Boyle County Genealogical & Historical Society, Inc.
John Caldwell, the immigrating ancestor of the
Caldwell family in Boyle County, was born 9 January 1683 in Lifford
Parish, Ballyoogan, County Donegal, Ireland. His ancestry can be traced
back at least five generations to Alexander Caldwell, who immigrated from
Scotland to Ireland before 1600. The immigrant John married Margarette
Phillips and they are the parents of Margaret Amey Caldwell, wife of James
Mitchell, Sr. mentioned in another section of this program. John and
Margarette Phillips Caldwell eventually made their home in the Cub Creek
area of Lunenburg County, Virginia, where John, his son David, and
grandson Robert were ruling elders in the Cub Creek Presbyterian Church.
[Cub Creek Presbyterian Church and Congregation 1738-1838, Elizabeth
Venable Gaines, page 33] John Caldwell of Scotch ancestry, but of Irish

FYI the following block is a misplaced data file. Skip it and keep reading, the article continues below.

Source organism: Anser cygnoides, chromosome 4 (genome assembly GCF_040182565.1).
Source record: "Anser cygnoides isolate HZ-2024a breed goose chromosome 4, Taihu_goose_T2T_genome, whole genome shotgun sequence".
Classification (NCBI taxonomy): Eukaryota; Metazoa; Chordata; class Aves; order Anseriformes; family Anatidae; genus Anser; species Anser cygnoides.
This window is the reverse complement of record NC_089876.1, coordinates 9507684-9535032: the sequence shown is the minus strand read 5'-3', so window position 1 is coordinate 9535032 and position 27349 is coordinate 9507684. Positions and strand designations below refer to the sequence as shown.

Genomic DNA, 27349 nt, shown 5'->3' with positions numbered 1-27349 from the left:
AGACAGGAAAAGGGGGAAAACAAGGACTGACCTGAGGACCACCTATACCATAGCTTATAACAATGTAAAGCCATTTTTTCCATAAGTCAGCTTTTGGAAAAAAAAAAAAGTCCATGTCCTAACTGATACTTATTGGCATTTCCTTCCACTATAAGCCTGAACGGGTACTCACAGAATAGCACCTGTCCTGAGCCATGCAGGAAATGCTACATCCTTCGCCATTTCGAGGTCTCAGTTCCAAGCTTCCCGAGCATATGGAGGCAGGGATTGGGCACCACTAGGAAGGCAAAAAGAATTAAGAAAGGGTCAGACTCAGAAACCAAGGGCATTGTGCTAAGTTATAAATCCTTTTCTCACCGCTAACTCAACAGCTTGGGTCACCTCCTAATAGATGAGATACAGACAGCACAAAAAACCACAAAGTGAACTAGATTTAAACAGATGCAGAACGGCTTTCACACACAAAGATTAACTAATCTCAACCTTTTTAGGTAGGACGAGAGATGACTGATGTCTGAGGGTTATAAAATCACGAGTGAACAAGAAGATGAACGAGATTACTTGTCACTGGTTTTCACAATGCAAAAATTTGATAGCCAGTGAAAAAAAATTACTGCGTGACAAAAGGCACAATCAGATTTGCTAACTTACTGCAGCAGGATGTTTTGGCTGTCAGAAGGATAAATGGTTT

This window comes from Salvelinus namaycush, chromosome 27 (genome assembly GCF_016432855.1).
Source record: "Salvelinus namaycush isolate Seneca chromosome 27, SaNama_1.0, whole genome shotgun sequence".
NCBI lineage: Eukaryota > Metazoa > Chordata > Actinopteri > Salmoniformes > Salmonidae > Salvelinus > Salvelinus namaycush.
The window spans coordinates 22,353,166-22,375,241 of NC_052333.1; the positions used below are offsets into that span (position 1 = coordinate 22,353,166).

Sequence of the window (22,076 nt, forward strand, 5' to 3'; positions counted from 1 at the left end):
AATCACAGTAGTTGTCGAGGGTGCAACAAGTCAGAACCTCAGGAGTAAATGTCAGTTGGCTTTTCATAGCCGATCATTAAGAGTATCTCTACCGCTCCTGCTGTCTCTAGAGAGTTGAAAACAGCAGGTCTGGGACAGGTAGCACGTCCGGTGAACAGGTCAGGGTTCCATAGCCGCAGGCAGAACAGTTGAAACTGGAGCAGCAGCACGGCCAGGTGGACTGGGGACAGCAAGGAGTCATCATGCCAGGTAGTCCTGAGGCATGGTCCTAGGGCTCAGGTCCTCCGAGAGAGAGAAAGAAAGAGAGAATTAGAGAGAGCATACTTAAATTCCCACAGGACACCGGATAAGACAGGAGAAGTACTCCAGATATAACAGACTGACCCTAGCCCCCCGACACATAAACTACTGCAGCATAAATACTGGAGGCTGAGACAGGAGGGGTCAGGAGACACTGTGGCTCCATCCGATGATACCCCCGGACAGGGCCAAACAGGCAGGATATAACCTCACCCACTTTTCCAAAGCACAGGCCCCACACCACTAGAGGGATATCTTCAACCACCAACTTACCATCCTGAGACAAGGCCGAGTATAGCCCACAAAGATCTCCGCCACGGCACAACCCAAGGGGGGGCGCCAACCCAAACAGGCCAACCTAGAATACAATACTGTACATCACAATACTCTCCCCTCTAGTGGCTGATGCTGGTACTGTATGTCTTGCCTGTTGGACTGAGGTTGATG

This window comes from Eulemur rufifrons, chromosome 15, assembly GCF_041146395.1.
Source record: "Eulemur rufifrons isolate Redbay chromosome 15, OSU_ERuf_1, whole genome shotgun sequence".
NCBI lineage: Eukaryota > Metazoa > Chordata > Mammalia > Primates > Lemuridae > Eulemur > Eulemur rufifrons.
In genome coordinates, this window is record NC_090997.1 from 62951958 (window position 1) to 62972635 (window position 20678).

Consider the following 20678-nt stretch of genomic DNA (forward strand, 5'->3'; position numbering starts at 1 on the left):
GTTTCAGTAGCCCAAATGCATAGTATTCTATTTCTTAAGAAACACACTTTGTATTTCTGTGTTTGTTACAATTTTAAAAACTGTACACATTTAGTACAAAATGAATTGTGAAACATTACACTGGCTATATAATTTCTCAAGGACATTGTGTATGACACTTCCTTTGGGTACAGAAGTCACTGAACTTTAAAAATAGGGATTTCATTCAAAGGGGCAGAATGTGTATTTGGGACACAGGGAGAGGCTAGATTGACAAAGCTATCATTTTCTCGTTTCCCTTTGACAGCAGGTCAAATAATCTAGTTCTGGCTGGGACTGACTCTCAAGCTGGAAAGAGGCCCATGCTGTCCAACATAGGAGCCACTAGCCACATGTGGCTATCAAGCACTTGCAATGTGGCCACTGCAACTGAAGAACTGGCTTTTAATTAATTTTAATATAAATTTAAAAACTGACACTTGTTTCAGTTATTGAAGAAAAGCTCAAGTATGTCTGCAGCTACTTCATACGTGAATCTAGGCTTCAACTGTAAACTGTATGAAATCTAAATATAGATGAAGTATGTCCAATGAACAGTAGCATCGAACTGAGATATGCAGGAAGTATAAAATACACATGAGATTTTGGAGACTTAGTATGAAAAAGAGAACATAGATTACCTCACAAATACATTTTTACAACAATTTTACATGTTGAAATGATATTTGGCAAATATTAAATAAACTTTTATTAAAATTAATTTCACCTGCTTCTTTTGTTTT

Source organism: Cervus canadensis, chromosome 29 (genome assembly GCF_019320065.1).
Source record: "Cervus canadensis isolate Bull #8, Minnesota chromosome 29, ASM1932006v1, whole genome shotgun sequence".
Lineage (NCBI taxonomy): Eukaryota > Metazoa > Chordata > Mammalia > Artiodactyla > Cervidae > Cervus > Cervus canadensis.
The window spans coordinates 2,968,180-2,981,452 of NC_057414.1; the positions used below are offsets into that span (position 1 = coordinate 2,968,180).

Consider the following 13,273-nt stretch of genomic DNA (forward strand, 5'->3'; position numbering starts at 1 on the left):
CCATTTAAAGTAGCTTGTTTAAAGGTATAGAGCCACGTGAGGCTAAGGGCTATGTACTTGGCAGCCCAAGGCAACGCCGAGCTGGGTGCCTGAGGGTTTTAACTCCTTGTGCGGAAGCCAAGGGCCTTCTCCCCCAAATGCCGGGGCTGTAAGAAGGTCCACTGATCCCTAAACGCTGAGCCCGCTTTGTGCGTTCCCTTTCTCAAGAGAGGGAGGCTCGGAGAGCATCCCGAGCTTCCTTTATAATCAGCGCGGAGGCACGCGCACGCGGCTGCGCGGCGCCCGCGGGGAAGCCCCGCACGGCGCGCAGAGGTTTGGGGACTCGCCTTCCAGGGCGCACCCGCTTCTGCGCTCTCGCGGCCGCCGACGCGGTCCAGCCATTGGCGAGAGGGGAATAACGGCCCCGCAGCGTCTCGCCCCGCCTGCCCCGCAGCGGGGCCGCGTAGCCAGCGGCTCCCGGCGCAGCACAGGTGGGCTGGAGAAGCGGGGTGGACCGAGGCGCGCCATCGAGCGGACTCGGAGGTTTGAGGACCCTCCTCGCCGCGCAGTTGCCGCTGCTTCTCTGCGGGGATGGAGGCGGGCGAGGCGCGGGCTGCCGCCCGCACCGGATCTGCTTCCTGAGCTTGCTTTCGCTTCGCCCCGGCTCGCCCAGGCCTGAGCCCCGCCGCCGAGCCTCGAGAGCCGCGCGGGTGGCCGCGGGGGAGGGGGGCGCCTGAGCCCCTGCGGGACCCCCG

birth emigrated from Antrim, Ireland around 1727, and settled first at
Chestnut Level, Lancaster Co., PA and later removed to Charlotte County,
The seven children of John and Margarette Phillips
John's granddaughter, Martha Caldwell married Patrick
Calhoun and was the mother of John Caldwell Calhoun, the leading statesman
and well-known Senator from the South." [Historical and Biographical
Sketch of the Caldwell Family, Page 20-21] Other prominent descendants
are General Samuel Caldwell, Colonel of Kentucky Troops in 1812, attorney,
and first clerk of Logan County, Russellville, KY; Elias Boudinot
Caldwell, clerk of the US Supreme Court for 25 years; a number of
ministers and several wives of governors.
It is through the influence of the Caldwells and some
of the other families who lived in the Cub Creek area of Virginia that Dr.
David Rice came to the Danville area to be the pastor of the Presbyterian
Church. According to Calvin Morgan Fackler’s book A Chronicle of The
Old First Presbyterian Church, Danville, Kentucky, Rice had been in
the Cub Creek area serving as a pastor there from 1767-1771. James
Mitchell, Rice’s son-in-law had already come to Kentucky first; he may
have come to reaffirm for David Rice the credit of establishing a
Presbyterian Church here. Documents show that this meeting house, built
on the town square, was the first in the west.
Submitted by Carolyn B. Crabtree
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